Ice-sheet losses track high-end sea-level rise projections

Observed ice-sheet losses track the upper range of the IPCC Fifth Assessment Report sea-level predictions, recently driven by ice dynamics in Antarctica and surface melting in Greenland. Ice-sheet models must account for short-term variability in the atmosphere, oceans and climate to accurately predict sea-level rise.

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Fig. 1: Observed and predicted sea-level contribution from Antarctic and Greenland ice-sheet mass change.
Fig. 2: Observed and predicted annual rates of sea-level rise from Antarctic and Greenland ice-sheet mass change and their individual ice dynamic and surface mass components.


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This work is an outcome of the Ice-sheet Mass Balance Inter-Comparison Exercise (IMBIE) supported by the ESA Climate Change Initiative and the NASA Cryosphere Program. T.S. was funded by the NERC Centre for Polar Observation and Modelling through a Natural Environment Research Council (cpom300001) grant, and A.E.H. was funded by a NERC Fellowship (NE/R012407/1). R.M. acknowledges the support of the ESA CCI+ for Greenland ice-sheet under ESA-ESRIN contract number 4000104815/11/I-NB and the Danish State through the National Centre for Climate Research (NCKF). We thank the European Space Agency, National Aeronautics Space Administration and the German Aerospace Centre for provision of satellite data, without which this study would not have been possible. We also thank A. Shepherd for leading IMBIE, which produced the reconciled observations of ice-sheet mass change, and for useful discussions during the course of this study. The satellite data used here are freely available at, and IPCC sea-level rise projections can be downloaded from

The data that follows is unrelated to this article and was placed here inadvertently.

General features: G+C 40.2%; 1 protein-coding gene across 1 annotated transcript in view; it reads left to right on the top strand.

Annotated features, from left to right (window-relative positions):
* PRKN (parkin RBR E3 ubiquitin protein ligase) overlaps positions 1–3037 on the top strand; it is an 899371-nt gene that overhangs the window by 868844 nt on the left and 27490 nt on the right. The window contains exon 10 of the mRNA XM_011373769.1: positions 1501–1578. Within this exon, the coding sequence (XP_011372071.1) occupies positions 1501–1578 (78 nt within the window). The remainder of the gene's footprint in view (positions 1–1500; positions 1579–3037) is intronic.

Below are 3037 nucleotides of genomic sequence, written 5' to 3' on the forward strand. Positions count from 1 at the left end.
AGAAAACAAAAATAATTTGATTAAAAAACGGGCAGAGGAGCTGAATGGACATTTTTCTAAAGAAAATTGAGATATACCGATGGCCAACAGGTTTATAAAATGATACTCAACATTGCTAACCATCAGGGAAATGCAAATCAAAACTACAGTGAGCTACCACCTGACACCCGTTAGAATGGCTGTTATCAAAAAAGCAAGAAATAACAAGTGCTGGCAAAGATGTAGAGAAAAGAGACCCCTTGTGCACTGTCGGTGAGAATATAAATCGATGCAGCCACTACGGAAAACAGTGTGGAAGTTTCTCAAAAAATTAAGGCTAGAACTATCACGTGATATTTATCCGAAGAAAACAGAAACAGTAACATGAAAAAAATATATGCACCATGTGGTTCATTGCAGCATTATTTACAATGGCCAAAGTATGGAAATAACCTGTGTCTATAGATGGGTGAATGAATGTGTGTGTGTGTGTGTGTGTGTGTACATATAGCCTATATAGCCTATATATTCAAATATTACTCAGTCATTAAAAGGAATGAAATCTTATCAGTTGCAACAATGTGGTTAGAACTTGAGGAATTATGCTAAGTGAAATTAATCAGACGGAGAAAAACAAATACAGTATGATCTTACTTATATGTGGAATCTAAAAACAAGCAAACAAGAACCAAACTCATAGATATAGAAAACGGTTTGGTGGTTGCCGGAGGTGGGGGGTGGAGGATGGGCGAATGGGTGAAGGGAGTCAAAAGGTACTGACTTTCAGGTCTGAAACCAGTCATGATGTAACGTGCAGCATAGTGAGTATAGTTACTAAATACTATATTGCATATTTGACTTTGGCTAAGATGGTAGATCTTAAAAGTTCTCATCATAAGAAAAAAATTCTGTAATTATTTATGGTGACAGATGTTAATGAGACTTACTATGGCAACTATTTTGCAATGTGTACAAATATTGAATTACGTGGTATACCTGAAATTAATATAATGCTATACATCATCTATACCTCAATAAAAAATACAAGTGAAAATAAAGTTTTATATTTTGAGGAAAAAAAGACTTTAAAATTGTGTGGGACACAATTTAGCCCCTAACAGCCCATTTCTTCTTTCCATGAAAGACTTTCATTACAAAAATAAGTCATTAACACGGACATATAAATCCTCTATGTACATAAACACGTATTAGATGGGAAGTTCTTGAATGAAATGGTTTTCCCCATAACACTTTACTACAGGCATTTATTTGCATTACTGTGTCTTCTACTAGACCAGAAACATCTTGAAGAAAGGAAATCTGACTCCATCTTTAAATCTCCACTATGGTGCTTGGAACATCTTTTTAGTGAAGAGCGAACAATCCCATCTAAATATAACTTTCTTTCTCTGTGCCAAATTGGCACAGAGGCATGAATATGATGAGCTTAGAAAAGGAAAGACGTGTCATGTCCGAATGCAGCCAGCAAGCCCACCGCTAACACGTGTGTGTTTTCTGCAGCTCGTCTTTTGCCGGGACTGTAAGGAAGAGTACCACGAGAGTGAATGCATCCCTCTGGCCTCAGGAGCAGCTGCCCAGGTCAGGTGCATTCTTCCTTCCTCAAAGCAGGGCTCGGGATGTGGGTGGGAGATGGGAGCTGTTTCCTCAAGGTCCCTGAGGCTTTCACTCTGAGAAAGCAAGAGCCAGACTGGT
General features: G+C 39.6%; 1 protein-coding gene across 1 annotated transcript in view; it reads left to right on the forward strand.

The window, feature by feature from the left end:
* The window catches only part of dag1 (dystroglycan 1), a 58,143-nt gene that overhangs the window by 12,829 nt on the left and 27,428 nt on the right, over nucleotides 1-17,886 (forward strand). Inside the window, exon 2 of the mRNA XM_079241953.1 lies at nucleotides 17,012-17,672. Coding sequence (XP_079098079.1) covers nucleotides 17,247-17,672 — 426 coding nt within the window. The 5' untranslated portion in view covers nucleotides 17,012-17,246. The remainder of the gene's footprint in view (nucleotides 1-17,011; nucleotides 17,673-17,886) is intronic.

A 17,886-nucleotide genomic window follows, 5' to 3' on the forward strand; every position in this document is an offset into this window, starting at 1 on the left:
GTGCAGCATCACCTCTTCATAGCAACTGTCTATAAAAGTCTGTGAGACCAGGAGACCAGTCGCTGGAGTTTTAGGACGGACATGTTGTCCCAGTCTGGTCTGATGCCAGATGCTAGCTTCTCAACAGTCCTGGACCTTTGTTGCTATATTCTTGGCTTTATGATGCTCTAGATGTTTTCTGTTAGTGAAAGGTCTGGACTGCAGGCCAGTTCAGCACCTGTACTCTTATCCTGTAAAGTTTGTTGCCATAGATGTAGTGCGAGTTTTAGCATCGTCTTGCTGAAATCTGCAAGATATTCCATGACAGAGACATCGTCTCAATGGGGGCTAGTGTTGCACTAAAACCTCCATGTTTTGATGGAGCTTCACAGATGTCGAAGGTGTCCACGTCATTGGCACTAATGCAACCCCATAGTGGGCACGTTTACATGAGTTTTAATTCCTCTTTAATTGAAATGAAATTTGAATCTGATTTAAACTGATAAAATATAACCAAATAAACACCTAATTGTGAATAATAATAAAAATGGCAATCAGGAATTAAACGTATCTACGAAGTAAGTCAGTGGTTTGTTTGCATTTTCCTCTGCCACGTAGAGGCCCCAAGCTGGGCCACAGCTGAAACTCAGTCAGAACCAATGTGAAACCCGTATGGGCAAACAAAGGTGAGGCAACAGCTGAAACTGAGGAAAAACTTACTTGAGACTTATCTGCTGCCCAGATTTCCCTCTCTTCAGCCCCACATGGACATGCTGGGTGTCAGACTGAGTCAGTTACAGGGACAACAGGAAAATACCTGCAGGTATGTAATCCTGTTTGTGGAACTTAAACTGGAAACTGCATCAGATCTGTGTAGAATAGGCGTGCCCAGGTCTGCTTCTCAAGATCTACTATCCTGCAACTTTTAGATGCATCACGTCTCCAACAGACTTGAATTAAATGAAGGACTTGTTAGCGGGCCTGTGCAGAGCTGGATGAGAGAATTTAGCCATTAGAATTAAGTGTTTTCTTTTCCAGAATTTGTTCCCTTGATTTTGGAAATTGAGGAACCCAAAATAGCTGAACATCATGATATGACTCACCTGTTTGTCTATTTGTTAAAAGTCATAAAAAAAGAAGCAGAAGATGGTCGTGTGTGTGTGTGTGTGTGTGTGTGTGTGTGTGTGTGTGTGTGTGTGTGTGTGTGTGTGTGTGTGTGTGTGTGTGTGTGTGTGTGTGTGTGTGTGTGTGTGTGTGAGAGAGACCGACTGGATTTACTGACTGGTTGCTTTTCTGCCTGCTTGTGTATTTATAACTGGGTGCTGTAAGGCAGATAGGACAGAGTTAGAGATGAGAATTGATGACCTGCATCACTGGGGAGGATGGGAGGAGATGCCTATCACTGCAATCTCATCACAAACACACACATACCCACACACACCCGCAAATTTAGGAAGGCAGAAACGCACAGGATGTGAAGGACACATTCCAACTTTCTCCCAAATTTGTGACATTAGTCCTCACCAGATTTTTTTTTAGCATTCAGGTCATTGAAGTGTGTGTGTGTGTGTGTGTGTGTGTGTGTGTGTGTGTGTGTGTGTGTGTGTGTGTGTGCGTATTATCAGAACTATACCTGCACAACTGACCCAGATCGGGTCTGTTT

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Slater, T., Hogg, A.E. & Mottram, R. Ice-sheet losses track high-end sea-level rise projections. Nat. Clim. Chang. 10, 879–881 (2020).

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